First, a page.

The recurrent neural network based LM was able in a certain degree to address the problem of limited context. It does not use fixed length context as their internal memory is able to remember important things about the input they received. In this type of architecture, neurons with input from recurrent connections assumed to represent short term memory and hence enables them to better leverage the history or context [9, 14, 15]. Also, subsequent research has been focusing on sub-word modelling and corpus-level modelling based on recurrent neural network and its variant, such as the long short-term memory network (LSTM) . However, a very long training time and large amounts of data are still the main limitations. It is also reasonable to say that, sub-word modelling and large-context language model are still interesting challenges to solve, which is very important for a language such as Arabic .
The reader can also refer to these [18-22] as a start to build your own language models.
 I. Zitouni (Ed.), Natural language processing of Semitic languages, theory and applications of natural language processing, Chapter 5. Springer, Berlin, Heidelberg (2014)
 Reinhard Kneser and Hermann Ney. 1995. Improved backing-off for m-gram language modeling. In Proceedings of the IEEE International Conference on Acoustics, Speech and Signal Processing, pages 181–184.
 Ciprian Chelba and Johan Schalkwyk, 2013. Empirical Exploration of Language Modeling for the google.com Query Stream as Applied to Mobile Voice Search, pages 197–229. Springer, New York
 Stanley Chen and Joshua Goodman. 1998. An empirical study of smoothing techniques for language modeling. Technical Report TR-10-98, Harvard University, August.
 P.F. Brown V.J. DellaPietra P.V. DeSouza J.C. Lai R.L. Mercer "Class-based n-gram models of natural language" Computational Linguistics vol. 18 no. 4 pp. 467-479 1992.
 R. A. Solsona, E. Fosler-Lussier, H. J. Kuo, A. Potamianos and I. Zitouni, "Adaptive language models for spoken dialogue systems," 2002 IEEE International Conference on Acoustics, Speech, and Signal Processing, Orlando, FL, 2002, pp. I-37-I-40. doi: 10.1109/ICASSP.2002.5743648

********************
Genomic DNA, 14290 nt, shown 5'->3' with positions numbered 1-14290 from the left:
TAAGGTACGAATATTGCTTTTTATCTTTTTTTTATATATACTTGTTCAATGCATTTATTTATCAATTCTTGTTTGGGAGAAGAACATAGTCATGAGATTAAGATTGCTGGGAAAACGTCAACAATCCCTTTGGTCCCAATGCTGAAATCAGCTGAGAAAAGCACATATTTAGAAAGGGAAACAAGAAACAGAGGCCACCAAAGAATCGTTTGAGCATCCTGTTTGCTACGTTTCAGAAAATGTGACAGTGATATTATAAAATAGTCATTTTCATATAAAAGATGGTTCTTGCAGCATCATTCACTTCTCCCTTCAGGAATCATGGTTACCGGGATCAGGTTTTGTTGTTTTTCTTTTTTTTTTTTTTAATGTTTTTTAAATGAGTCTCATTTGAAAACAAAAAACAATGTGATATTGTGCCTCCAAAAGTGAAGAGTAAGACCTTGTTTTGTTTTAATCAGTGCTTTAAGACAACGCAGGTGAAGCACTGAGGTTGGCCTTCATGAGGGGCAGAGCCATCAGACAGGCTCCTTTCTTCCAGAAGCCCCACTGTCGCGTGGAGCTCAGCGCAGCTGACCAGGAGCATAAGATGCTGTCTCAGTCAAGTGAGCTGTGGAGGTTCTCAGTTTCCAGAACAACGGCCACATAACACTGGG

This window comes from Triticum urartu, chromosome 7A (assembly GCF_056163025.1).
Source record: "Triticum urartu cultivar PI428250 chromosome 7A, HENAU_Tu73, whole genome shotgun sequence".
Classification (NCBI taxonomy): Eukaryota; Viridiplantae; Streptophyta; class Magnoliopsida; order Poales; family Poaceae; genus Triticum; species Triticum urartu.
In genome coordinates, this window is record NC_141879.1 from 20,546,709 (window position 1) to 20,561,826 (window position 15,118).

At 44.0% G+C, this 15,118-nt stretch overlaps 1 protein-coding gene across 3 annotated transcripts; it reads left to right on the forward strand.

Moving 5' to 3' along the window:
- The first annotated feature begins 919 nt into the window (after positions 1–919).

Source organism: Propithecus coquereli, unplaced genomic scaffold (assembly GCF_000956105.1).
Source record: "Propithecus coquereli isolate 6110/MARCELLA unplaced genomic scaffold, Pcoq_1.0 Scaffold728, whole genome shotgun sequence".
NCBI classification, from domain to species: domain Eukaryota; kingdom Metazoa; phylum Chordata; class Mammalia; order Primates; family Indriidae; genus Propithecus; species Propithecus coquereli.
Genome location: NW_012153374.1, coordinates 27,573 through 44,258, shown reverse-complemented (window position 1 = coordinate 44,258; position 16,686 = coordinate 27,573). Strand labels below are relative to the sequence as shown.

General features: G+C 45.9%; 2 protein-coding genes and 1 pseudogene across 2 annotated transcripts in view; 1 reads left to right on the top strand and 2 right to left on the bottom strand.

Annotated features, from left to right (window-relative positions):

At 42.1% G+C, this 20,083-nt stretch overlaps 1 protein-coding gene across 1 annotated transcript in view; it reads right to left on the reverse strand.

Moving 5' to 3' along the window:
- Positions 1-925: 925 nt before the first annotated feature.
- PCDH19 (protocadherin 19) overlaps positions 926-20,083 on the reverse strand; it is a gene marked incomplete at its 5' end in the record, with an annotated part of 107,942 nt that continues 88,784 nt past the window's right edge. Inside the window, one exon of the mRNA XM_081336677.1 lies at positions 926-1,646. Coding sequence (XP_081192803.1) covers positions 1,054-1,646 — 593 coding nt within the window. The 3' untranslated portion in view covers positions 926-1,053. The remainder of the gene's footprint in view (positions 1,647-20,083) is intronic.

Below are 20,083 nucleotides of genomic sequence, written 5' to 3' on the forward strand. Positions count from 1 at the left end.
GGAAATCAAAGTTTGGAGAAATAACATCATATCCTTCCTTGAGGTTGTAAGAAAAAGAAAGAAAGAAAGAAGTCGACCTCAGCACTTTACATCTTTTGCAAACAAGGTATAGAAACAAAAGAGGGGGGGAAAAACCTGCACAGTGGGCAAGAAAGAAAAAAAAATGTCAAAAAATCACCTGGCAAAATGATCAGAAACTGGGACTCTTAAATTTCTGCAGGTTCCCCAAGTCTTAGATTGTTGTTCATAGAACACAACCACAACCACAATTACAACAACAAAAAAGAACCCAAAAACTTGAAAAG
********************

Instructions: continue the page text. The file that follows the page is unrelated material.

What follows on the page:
G. Choueiter, D. Povey, S. F. Chen and G. Zweig, "Morpheme-Based Language Modeling for Arabic Lvcsr," 2006 IEEE International Conference on Acoustics Speech and Signal Processing Proceedings, Toulouse, 2006, pp. I-I.
 K. Kirchhoff, D. Vergyri, J. Bilmes, K. Duth, A. Stolcke, “Morphology-based language modeling for conversational Arabic speech recognition” Computer Speech & Language. Vol. 20 no. 4 pp. 589-608 Oct 2006.
 Mikolov, T. Statistical Language Models based on Neural Networks. PhD thesis, Brno University of Technology, 2012.
 W. Mulder, S. Bethard, M.F. Moens. A survey on the application of recurrent neural networks to statistical language modeling. Computer Speech & Language. Vol. 30 no. 1 pp. 61-98 March 2015.
 Yoon Kim, Yacine Jernite, David Sontag, and Alexander M. Rush. 2015. Character-Aware Neural Language Models. CoRR, abs/1508.06615.
 Bengio, Y., Ducharme, R., Vincent, P., and Janvin, C. A neural probabilistic language model. The Journal of Machine Learning Research, 3:1137–1155, 2003.
Mikolov, T., Karafi´at, M., Burget, L., Cernock`y, J., and Khudanpur, S. Recurrent neural network based language model. In INTERSPEECH, pp. 1045–1048, 2010.
 Martin Sundermeyer, Hermann Ney, and Ralf Schlüter. 2015. From feedforward to recurrent LSTM neural networks for language modeling. Trans. Audio, Speech and Lang. Proc. 23, 3 (March 2015), 517-529. DOI: https://doi.org/10.1109/TASLP.2015.2400218
 S. Yousfi, S.A. Berrani, C. Garcia. Contribution of recurrent connectionist language models in improving LSTM-based Arabic text recognition in videos. Pattern Recognition. Vol. 64 pp. 245-254 April 2017.
 Devlin, J., Chang, M.-W., Lee, K., and Toutanova, K. (2018). BERT: Pre-training of Deep Bidirectional Transformers for Language Understanding. ArXiv e-prints.
 R. Jozefowicz, O. Vinyals, M. Schuster, N. Shazeer, ´ and Y. Wu. Exploring the limits of language modeling. arXiv preprint, 1602.02410, 2016. arxiv.org/abs/1602.02410.
 CMU Statistical Language Modeling Toolkit: http://www.speech.cs.cmu.edu/SLM/toolkit.html
 HTK Toolkit: http://htk.eng.cam.ac.uk/download.shtml
 SRILM - The SRI Language Modeling Toolkit: http://www.speech.sri.com/projects/srilm/
 Stanford CoreNLP – Natural language software: https://stanfordnlp.github.io/CoreNLP/
 The Berkeley NLP Group: http://nlp.cs.berkeley.edu/software.shtml